The well-known and highly-regarded academic philosophy journal, Ethics, has announced its new editors.
At the end of June, 2018, Georgetown University professor of philosophy Henry S. Richardson will be stepping down from his 10-year tenure as editor (in chief) of the journal. On July 1st, Julia Driver, professor of philosophy at Washington University in St. Louis, and Connie Rosati, professor of philosophy at the University of Arizona, will become the journal’s co-editors (in chief).
Professors Driver and Rosati are currently associate editors at Ethics.
In a statement about the change of editors, Professor Richardson says that “one of the things that they would like to do is to redouble the journal’s efforts to attract work by female authors and authors of color.” To that end, he writes,
I am implementing two steps designed indirectly to aid the cause of reducing gender imbalance in philosophy publishing. First, to increase transparency and general understanding, I here publish for the first time the statistics that we have been collecting, for our internal use, on the genders of our submitting authors and those of the authors whose papers we end up publishing. The second step is to improve the quality of this data so as to facilitate analyses using it. Our determinations of authors’ genders have hitherto rested mainly on first names, occasionally supplemented by internet searches. We have added a required field in which each submitting author will be asked to indicate their gender however they like. By not imposing a list of categories, we will avoid forcing anyone to choose among options none of which they accept and will collect, over time, a set of data that, I am told, will not only be more accurate than what we have been gathering but will also allow for answering the broadest range of queries. Because none of our editors ever sees personal information about any paper’s authors until after the final decision—irrevocable rejection or acceptance—has been reached, it should not alarm anyone that we are collecting such data. Anyone who objects to offering any substantive answer to the gender question is free to answer “not applicable.”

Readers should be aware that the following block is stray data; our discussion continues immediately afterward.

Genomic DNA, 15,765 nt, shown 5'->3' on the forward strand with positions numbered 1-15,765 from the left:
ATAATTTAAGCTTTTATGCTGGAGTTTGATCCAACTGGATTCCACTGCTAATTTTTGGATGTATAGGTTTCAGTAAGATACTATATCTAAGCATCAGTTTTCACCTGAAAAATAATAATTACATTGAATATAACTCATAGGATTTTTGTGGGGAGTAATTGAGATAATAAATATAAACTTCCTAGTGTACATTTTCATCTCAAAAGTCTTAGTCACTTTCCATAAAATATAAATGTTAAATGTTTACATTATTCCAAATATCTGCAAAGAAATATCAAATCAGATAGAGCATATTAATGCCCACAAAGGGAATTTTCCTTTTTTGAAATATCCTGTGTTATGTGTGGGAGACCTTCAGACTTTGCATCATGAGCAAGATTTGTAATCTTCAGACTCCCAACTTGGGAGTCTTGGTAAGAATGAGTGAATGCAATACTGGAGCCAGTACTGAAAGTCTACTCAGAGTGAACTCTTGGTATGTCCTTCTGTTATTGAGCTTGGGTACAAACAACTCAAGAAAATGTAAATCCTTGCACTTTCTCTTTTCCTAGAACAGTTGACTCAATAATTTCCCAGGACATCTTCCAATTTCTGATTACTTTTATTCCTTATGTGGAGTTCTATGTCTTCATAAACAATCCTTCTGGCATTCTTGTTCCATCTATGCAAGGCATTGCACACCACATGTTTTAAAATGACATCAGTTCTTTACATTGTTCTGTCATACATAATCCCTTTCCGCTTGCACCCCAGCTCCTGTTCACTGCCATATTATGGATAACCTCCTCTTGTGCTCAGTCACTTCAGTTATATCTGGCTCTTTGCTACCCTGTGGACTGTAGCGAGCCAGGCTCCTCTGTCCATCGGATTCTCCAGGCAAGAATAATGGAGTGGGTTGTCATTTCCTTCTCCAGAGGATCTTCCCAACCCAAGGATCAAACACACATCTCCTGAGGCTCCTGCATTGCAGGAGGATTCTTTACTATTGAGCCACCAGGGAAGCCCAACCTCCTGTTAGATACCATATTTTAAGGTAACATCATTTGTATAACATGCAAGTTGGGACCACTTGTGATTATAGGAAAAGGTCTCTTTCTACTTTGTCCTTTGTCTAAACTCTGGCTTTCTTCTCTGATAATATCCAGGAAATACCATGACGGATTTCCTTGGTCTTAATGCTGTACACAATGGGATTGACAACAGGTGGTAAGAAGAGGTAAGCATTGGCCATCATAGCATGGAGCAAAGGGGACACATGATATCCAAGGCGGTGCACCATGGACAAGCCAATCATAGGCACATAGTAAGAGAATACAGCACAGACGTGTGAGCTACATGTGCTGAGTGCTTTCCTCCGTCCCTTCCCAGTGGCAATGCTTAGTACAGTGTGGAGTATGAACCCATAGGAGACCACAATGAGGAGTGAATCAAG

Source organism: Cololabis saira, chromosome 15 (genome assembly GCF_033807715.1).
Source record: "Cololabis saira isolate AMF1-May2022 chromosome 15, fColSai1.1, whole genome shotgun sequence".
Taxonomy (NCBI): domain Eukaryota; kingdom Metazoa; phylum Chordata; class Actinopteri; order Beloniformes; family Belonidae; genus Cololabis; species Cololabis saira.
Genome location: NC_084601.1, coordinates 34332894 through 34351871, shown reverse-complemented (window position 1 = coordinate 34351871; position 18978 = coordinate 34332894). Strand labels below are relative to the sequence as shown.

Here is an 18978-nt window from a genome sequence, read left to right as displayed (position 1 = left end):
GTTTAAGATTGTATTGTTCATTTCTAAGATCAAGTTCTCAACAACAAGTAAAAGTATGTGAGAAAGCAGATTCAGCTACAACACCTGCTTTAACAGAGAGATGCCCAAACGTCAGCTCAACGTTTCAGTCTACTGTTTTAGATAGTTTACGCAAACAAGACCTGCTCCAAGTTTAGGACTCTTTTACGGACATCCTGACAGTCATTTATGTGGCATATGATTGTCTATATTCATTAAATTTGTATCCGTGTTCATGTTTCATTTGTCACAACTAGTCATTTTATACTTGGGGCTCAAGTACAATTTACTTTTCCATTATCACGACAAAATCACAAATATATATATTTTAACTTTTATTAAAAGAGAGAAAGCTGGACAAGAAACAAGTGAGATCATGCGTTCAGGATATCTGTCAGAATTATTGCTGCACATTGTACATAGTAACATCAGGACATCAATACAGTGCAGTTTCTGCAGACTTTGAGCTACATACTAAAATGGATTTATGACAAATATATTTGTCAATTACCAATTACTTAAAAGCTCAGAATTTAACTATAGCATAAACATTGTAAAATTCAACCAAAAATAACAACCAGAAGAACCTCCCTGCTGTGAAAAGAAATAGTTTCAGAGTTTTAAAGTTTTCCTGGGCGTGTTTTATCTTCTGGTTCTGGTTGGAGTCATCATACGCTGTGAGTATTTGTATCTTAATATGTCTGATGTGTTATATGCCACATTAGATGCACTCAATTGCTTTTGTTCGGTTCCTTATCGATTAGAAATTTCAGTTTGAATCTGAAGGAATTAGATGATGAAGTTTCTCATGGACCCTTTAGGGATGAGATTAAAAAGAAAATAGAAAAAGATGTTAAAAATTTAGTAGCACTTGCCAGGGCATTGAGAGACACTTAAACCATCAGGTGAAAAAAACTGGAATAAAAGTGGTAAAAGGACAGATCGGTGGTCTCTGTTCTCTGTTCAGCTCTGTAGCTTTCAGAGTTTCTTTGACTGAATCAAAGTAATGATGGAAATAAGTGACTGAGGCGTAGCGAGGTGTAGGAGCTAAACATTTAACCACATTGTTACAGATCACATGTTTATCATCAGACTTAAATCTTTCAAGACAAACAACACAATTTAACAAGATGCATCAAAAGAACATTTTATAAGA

The statistics show that while about three-quarters of the submissions to the journal over the past ten years have been authored by men, there has been a modest increase during this time in submissions by women. Further, the gender breakdown on submissions, averaged over the past ten years, is very close to the gender breakdown on published papers during that time.
The rest of the statistics begin on page three of this document.